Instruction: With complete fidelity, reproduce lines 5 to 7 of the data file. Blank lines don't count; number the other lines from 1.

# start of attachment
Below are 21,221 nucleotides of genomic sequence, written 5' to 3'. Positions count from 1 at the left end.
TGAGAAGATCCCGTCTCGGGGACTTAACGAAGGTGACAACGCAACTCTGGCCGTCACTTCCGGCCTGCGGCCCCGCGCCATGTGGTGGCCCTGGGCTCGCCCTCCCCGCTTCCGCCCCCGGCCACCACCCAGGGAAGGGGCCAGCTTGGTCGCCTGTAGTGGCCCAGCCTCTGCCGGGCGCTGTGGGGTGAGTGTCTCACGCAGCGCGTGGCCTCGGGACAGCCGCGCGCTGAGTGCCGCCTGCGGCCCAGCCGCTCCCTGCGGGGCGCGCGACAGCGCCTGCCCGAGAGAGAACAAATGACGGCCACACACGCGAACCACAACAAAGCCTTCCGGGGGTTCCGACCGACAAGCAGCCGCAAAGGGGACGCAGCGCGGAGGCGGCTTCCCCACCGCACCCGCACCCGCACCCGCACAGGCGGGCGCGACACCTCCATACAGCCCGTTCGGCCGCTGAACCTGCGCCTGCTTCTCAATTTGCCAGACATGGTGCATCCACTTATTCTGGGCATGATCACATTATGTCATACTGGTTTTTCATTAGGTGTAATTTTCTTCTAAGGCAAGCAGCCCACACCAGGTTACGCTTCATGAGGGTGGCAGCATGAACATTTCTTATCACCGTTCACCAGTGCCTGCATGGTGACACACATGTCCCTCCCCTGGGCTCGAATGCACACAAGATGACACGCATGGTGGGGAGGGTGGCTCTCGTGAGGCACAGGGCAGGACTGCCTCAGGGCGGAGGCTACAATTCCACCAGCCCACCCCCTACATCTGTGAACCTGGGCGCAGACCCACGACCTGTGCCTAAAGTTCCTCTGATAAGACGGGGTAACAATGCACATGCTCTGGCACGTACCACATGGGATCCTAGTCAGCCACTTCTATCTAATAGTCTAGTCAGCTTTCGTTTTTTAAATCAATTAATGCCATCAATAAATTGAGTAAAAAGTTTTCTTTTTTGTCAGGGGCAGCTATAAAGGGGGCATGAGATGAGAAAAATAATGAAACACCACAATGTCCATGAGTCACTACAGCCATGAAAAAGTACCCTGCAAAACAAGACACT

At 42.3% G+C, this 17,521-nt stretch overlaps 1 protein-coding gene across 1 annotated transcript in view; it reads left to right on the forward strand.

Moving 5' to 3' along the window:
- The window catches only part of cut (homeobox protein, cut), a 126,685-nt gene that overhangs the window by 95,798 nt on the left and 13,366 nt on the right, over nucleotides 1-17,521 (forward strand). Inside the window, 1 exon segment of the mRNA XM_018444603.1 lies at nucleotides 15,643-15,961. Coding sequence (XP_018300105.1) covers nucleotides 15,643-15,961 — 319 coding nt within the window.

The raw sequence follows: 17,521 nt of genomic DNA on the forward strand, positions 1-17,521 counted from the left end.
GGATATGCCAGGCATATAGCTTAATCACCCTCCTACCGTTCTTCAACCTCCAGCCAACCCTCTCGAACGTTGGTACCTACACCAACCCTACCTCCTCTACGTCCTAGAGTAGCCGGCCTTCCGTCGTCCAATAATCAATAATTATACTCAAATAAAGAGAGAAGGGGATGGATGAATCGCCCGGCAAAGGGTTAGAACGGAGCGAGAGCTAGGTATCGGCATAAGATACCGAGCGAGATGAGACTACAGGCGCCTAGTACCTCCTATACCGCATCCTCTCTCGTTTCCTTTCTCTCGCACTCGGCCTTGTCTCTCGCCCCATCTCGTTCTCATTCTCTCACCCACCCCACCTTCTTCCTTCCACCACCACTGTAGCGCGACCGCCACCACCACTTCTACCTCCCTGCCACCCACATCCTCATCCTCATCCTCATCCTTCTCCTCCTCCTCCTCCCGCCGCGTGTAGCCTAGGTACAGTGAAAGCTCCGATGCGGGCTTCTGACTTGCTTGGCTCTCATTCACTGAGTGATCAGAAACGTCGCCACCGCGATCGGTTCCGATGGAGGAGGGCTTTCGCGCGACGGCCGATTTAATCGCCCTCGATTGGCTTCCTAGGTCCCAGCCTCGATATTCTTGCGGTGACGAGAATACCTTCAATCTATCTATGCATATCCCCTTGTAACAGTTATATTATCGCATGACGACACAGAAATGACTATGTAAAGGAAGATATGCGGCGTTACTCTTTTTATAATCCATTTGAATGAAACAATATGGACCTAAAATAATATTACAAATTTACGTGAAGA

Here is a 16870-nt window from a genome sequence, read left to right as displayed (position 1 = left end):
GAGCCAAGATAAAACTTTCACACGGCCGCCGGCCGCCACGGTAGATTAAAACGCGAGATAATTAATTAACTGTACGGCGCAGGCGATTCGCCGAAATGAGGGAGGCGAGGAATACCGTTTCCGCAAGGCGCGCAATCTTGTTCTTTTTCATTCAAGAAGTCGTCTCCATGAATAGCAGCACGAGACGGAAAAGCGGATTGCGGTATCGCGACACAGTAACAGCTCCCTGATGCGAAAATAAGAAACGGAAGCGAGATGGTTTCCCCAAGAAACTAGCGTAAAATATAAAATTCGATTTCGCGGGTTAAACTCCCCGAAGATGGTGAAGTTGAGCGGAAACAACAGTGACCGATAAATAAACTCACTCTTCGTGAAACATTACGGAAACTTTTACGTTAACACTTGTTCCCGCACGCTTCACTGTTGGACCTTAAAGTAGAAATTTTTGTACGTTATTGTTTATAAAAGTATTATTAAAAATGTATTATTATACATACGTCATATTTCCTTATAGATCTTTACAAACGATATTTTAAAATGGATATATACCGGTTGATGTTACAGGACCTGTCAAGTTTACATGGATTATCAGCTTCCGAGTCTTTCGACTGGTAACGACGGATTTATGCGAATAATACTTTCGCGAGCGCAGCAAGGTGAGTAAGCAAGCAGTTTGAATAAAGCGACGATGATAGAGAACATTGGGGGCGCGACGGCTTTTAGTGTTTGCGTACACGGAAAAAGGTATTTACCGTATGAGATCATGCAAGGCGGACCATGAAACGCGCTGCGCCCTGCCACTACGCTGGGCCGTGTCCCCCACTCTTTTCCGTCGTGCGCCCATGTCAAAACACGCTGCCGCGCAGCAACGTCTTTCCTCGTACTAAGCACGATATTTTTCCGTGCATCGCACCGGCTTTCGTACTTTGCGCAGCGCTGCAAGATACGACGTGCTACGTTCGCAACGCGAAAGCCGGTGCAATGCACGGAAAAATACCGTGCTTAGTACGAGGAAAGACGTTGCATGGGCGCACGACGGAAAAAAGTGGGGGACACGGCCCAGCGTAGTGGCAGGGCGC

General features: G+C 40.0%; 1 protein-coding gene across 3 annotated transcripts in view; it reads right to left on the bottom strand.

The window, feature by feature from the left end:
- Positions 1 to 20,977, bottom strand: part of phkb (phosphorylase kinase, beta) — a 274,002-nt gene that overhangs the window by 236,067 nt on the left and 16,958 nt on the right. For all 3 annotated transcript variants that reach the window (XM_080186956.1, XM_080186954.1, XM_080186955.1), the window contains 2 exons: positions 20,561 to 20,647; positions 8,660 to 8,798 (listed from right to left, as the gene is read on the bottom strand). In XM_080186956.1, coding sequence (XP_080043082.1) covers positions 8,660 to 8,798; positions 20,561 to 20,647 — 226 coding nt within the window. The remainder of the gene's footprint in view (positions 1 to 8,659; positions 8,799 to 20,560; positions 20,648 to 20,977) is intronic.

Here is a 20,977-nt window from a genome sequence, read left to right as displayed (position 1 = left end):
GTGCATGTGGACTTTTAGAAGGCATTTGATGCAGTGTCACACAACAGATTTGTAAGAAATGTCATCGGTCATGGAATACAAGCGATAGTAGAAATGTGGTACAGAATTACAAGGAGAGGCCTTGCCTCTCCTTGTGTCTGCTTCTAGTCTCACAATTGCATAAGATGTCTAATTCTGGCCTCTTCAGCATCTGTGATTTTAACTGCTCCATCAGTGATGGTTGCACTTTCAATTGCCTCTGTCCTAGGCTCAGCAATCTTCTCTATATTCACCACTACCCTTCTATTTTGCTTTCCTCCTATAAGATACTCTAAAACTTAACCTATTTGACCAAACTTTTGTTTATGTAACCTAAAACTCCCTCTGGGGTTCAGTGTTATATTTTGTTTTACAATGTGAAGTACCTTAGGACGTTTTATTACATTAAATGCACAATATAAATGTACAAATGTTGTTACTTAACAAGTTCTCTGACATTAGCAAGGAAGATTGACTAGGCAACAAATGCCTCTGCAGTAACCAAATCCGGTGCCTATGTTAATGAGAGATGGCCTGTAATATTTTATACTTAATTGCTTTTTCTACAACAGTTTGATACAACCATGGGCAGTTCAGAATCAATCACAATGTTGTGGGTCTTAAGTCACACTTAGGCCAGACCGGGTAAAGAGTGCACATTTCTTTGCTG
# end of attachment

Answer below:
- The window catches only part of cut (homeobox protein, cut), a 126,685-nt gene that overhangs the window by 95,798 nt on the left and 13,366 nt on the right, over nucleotides 1-17,521 (forward strand). Inside the window, 1 exon segment of the mRNA XM_018444603.1 lies at nucleotides 15,643-15,961. Coding sequence (XP_018300105.1) covers nucleotides 15,643-15,961 — 319 coding nt within the window.

The raw sequence follows: 17,521 nt of genomic DNA on the forward strand, positions 1-17,521 counted from the left end.
GGATATGCCAGGCATATAGCTTAATCACCCTCCTACCGTTCTTCAACCTCCAGCCAACCCTCTCGAACGTTGGTACCTACACCAACCCTACCTCCTCTACGTCCTAGAGTAGCCGGCCTTCCGTCGTCCAATAATCAATAATTATACTCAAATAAAGAGAGAAGGGGATGGATGAATCGCCCGGCAAAGGGTTAGAACGGAGCGAGAGCTAGGTATCGGCATAAGATACCGAGCGAGATGAGACTACAGGCGCCTAGTACCTCCTATACCGCATCCTCTCTCGTTTCCTTTCTCTCGCACTCGGCCTTGTCTCTCGCCCCATCTCGTTCTCATTCTCTCACCCACCCCACCTTCTTCCTTCCACCACCACTGTAGCGCGACCGCCACCACCACTTCTACCTCCCTGCCACCCACATCCTCATCCTCATCCTCATCCTTCTCCTCCTCCTCCTCCCGCCGCGTGTAGCCTAGGTACAGTGAAAGCTCCGATGCGGGCTTCTGACTTGCTTGGCTCTCATTCACTGAGTGATCAGAAACGTCGCCACCGCGATCGGTTCCGATGGAGGAGGGCTTTCGCGCGACGGCCGATTTAATCGCCCTCGATTGGCTTCCTAGGTCCCAGCCTCGATATTCTTGCGGTGACGAGAATACCTTCAATCTATCTATGCATATCCCCTTGTAACAGTTATATTATCGCATGACGACACAGAAATGACTATGTAAAGGAAGATATGCGGCGTTACTCTTTTTATAATCCATTTGAATGAAACAATATGGACCTAAAATAATATTACAAATTTACGTGAAGA